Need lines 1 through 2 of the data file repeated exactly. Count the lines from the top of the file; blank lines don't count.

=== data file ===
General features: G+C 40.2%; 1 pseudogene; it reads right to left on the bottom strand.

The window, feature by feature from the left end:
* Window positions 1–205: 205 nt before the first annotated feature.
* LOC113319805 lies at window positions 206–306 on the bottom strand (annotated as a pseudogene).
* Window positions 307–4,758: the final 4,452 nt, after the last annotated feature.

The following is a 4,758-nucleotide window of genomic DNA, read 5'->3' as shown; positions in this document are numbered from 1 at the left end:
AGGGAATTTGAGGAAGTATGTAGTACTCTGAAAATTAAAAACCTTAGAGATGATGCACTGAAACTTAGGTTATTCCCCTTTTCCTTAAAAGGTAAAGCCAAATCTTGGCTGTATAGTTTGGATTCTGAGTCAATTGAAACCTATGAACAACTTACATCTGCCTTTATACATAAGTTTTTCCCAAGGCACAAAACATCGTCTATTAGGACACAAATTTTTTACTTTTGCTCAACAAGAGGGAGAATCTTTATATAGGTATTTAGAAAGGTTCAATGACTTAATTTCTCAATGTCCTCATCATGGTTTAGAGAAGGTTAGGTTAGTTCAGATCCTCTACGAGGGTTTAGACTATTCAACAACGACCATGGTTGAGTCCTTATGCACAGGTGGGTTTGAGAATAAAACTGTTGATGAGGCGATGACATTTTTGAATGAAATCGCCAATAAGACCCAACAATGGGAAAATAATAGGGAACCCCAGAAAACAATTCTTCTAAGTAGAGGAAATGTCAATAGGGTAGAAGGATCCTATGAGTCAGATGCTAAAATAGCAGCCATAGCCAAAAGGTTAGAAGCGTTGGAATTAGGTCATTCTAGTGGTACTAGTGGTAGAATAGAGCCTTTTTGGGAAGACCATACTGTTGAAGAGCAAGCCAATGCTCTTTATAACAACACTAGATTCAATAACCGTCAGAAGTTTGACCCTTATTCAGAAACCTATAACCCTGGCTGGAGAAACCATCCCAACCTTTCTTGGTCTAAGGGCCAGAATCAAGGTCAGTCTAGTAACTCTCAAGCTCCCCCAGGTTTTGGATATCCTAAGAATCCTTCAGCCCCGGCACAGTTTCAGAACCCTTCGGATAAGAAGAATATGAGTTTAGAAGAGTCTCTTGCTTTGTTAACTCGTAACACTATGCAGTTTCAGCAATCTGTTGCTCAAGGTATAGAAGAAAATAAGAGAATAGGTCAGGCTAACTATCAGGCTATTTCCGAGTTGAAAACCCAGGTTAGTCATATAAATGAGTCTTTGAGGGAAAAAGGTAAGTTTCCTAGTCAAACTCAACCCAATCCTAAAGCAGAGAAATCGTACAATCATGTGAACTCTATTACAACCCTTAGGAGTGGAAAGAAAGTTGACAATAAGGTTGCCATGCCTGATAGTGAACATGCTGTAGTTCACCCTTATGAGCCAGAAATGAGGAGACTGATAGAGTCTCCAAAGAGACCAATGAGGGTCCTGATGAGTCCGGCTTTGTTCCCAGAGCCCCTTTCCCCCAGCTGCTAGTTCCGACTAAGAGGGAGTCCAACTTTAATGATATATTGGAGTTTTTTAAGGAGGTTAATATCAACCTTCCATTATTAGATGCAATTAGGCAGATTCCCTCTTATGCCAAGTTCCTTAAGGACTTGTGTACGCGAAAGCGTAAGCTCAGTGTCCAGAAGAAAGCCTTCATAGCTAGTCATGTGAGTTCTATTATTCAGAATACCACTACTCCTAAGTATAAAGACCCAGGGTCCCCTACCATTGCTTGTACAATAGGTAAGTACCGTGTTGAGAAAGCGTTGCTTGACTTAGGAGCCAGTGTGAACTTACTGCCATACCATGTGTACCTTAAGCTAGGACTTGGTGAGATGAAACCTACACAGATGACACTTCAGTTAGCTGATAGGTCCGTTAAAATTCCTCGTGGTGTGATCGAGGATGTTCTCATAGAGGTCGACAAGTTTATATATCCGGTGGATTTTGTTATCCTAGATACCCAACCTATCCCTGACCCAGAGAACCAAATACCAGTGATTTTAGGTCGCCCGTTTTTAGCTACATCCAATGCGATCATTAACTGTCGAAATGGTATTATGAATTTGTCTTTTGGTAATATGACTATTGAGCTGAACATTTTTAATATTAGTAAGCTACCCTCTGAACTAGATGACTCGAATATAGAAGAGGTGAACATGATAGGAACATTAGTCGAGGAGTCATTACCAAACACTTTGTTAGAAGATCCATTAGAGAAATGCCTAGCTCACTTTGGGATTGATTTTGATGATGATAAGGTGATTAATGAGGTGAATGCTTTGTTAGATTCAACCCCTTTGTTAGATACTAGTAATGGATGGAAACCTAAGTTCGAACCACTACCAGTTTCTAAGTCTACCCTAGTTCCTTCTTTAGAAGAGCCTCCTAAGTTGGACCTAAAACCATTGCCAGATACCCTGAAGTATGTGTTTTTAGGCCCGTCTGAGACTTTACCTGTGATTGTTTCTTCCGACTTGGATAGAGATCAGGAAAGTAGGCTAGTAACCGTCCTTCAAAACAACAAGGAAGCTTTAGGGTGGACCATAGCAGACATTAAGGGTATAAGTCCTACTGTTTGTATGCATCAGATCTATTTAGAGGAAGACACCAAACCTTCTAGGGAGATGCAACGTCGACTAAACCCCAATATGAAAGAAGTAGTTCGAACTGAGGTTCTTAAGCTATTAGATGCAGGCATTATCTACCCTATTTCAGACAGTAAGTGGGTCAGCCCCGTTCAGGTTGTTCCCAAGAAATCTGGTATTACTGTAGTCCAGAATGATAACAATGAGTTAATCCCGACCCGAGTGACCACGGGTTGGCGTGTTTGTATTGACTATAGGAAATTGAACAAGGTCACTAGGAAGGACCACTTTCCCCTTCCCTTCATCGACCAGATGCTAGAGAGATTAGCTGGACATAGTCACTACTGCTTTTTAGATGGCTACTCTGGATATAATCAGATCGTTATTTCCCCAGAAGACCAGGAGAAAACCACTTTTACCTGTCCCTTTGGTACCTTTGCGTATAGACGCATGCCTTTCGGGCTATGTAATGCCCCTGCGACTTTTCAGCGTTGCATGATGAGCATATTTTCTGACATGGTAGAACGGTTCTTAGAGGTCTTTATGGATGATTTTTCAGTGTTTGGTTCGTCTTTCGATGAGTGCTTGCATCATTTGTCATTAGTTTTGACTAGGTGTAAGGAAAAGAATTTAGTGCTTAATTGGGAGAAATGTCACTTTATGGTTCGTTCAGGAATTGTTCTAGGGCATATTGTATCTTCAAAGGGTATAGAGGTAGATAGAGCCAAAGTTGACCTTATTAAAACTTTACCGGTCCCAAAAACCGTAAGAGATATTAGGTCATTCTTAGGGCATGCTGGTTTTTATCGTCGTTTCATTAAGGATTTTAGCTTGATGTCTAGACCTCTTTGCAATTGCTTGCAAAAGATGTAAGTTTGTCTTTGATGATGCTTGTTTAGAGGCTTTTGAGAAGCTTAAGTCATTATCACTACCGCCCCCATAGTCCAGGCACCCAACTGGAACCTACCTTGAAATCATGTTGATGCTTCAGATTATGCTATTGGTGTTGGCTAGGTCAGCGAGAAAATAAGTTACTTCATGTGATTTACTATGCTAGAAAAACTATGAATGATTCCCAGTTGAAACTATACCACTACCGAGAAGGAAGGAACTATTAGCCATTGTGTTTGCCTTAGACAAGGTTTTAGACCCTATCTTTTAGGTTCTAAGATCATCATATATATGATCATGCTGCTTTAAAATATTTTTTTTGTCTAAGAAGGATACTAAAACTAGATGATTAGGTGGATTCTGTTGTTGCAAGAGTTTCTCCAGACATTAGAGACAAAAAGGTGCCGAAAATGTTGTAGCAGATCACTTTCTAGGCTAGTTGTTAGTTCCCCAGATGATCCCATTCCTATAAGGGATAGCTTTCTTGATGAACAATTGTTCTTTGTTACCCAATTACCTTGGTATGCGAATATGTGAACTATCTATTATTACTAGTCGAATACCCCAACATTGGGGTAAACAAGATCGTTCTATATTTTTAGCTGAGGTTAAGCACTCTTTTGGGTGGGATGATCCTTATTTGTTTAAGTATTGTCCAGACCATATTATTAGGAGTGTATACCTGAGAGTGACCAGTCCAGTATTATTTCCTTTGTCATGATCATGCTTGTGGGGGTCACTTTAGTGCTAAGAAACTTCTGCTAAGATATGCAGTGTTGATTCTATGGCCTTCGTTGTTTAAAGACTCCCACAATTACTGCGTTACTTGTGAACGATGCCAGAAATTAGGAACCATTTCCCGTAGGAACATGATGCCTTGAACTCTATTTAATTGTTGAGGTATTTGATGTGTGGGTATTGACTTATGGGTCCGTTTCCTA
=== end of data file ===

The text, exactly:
General features: G+C 40.2%; 1 pseudogene; it reads right to left on the bottom strand.

The window, feature by feature from the left end: